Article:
The next question is what is the fate of the sentence of 10 years he had imposed. The same question appears to have arisen before my Learned Colleague Justice McKee in the case of Hendrick Jouaneau vs Republic  scsc 3 (Criminal Appeal no. 38 of 2013) where the Learned Judge relied on a House of Lord decision in the case of R vs Cain (1985) AC46 to hold that the orders made in excess of the Courts’ powers was not a nullity per se but subsisted till it is set aside by an appellate court. This appears to be because the accused had been properly convicted by a court with competent jurisdiction hence the Magistrate had jurisdiction to try this case but simply exceeded his sentencing powers which does not invalidate the conviction per se. This problem I am sure has been solved now by the enactment of Act 4 of 2014 which has enhanced the sentencing powers of the Magistrates, as I have pointed out earlier on.
 The next submission put forward by Mr Gabriel is that the Trial Magistrate never took into consideration certain factors while passing the sentence. This is in his 3rd and 4th grounds of appeal. He listed the failures of the Trial Magistrate as follows:
(a) That the premises were mere commercial premises as opposed to domestic premises hence the privacy of persons was not invaded.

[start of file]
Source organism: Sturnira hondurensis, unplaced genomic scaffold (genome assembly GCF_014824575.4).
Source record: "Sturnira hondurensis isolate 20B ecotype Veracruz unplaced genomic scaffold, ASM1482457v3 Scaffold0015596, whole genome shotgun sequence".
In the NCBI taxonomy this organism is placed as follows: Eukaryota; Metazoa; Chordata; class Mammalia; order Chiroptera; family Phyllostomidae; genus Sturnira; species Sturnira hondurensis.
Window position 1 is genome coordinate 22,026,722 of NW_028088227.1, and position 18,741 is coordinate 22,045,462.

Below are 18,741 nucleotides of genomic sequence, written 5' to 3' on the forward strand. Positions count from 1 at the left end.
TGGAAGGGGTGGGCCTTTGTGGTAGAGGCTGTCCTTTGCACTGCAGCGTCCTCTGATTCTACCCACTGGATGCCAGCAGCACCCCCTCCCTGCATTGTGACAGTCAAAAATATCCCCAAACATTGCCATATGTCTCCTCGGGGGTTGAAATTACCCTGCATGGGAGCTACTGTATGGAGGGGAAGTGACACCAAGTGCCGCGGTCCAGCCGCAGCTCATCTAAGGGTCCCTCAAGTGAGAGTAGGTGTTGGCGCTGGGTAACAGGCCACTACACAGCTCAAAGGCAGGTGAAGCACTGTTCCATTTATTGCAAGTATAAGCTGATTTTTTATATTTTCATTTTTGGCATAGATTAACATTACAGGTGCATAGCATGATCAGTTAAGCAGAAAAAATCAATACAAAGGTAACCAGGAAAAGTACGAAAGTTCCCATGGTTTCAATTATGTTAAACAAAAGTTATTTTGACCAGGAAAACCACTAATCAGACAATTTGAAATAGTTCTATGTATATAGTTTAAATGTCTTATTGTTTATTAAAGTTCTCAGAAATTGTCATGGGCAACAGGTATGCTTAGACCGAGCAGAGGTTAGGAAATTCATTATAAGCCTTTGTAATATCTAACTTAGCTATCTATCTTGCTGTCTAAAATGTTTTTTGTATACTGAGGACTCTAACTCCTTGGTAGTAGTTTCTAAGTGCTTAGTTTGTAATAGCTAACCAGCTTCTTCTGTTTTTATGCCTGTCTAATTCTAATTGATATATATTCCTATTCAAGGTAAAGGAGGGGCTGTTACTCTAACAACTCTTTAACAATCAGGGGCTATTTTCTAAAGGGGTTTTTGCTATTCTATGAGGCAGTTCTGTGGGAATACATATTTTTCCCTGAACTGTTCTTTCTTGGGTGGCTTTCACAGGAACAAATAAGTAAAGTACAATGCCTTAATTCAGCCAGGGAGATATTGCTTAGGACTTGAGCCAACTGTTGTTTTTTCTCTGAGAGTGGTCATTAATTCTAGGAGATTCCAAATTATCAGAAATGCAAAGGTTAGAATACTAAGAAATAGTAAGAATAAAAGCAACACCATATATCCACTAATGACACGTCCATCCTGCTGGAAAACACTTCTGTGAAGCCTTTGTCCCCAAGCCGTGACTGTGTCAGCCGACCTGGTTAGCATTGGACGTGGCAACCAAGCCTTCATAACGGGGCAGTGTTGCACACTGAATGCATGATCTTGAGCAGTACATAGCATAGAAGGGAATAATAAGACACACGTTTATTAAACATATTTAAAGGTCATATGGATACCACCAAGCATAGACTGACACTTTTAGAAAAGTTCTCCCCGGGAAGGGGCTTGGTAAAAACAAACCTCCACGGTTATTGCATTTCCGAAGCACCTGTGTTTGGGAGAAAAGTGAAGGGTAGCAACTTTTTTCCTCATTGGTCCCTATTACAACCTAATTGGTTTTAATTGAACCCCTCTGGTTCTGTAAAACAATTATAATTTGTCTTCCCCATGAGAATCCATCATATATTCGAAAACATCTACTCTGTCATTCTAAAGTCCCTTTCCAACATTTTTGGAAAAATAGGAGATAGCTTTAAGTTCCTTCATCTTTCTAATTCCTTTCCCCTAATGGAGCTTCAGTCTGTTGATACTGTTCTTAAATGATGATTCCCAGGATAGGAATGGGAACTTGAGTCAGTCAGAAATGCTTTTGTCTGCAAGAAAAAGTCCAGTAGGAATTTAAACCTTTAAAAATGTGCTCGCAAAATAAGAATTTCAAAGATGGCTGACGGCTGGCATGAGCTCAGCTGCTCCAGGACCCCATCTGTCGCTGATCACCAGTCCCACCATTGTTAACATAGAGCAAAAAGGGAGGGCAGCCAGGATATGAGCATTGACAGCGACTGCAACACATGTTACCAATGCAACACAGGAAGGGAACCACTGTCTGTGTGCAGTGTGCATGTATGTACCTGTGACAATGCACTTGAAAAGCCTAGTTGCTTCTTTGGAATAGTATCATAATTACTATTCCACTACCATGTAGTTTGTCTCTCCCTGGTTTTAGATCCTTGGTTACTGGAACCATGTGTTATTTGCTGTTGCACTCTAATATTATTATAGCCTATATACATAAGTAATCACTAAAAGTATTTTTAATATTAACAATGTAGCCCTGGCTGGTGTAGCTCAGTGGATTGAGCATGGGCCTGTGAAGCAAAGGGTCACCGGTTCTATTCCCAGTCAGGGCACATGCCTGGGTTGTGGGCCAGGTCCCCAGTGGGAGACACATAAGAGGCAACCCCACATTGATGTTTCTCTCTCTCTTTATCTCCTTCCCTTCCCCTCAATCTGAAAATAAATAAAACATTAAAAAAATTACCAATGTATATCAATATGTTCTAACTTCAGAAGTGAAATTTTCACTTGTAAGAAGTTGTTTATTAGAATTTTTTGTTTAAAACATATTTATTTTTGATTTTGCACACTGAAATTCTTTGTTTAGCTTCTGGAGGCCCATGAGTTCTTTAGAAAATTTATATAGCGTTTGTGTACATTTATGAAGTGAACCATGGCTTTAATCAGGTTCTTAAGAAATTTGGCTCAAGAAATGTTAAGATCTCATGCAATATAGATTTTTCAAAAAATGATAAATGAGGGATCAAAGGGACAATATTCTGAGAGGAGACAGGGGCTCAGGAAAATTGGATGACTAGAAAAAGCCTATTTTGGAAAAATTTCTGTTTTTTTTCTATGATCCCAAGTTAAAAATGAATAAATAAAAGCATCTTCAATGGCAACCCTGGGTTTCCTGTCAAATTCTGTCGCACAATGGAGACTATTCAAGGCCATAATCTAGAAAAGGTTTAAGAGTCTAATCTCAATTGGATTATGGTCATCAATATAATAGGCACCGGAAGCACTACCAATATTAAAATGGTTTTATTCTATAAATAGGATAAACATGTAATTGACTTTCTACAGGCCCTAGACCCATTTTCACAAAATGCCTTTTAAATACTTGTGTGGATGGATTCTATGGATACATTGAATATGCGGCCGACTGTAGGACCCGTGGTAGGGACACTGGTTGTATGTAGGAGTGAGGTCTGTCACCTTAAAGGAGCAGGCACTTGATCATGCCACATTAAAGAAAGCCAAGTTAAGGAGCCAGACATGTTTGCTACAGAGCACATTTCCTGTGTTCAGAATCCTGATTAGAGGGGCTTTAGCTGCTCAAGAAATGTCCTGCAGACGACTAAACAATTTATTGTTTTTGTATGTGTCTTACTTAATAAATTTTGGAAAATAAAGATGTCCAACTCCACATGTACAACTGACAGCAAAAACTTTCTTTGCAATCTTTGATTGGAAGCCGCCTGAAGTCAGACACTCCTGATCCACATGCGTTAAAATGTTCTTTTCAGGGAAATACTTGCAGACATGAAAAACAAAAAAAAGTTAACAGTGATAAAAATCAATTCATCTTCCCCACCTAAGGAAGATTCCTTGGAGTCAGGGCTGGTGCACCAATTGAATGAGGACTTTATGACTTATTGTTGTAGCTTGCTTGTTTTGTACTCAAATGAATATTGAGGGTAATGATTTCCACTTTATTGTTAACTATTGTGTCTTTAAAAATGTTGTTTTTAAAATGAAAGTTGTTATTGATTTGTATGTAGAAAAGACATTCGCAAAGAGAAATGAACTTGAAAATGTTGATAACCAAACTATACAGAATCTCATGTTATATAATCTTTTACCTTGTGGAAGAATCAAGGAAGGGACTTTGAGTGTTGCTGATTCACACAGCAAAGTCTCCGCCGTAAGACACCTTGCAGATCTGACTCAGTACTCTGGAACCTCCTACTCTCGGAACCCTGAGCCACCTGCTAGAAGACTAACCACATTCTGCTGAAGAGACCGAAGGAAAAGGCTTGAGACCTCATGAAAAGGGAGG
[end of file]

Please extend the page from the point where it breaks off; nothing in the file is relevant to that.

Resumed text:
(b) That the value of the items stolen was small amounting to R1,050 only.
(c) That Hon. Justice McKee imposed a sentence of lesser than the minimum authorised by law in the case of Nathaniel Thelermont hence the same thing should have been done by the Learned Trial Magistrate.
 Usually when the court is imposing a sentence it does not do so arbitrarily or out of emotion. The court follows known and a clear sentencing principles and guidelines. These include the following;
(a) The gravity of the offence including the degree of culpability of the offender;
(b) The nature of the offence.
(c) The need for consistency with appropriate sentencing levels in similar offences committed in similar circumstances.
(d) Any information provided to the court concerning the effect of the offence on the victim or the community.
(e) The offender’s personal, or family background (this could include antecedents, age, etc)
(f) Any previous convictions.
(g) Any other relevant matters which has been brought to the attention of the court which is relevant to the case at hand.
 Once the Trial Court has properly directed its mind to these principles then the appellate court will not normally interfere with the discretion of the Trial Magistrate merely because the appellate court would have decided differently.
 The circumstances under which an appellate court could interfere were put forward by Hon, Justice MSOFFE, Justice of Appeal in the case of Livette Assary vs Republic, SCA Crim Appeal no. 18 of 2010, where the Learned Judge stated as follows:-
(a) The sentence was harsh, oppressive or manifestly excessive;
(b) The sentence was wrong in principle.
(c) The sentence was far outside the discretionary limits of the Magistrate.
(d) A matter had been improperly taken into consideration or a matter that should have been taken into consideration was not; or
(e) The sentence was not justified in law.
 The above principles are not cumulative but each one is independent of the other. Once one is breached, then the appellate court will interfere with the discretion of the Trial Magistrate while imposing the sentence.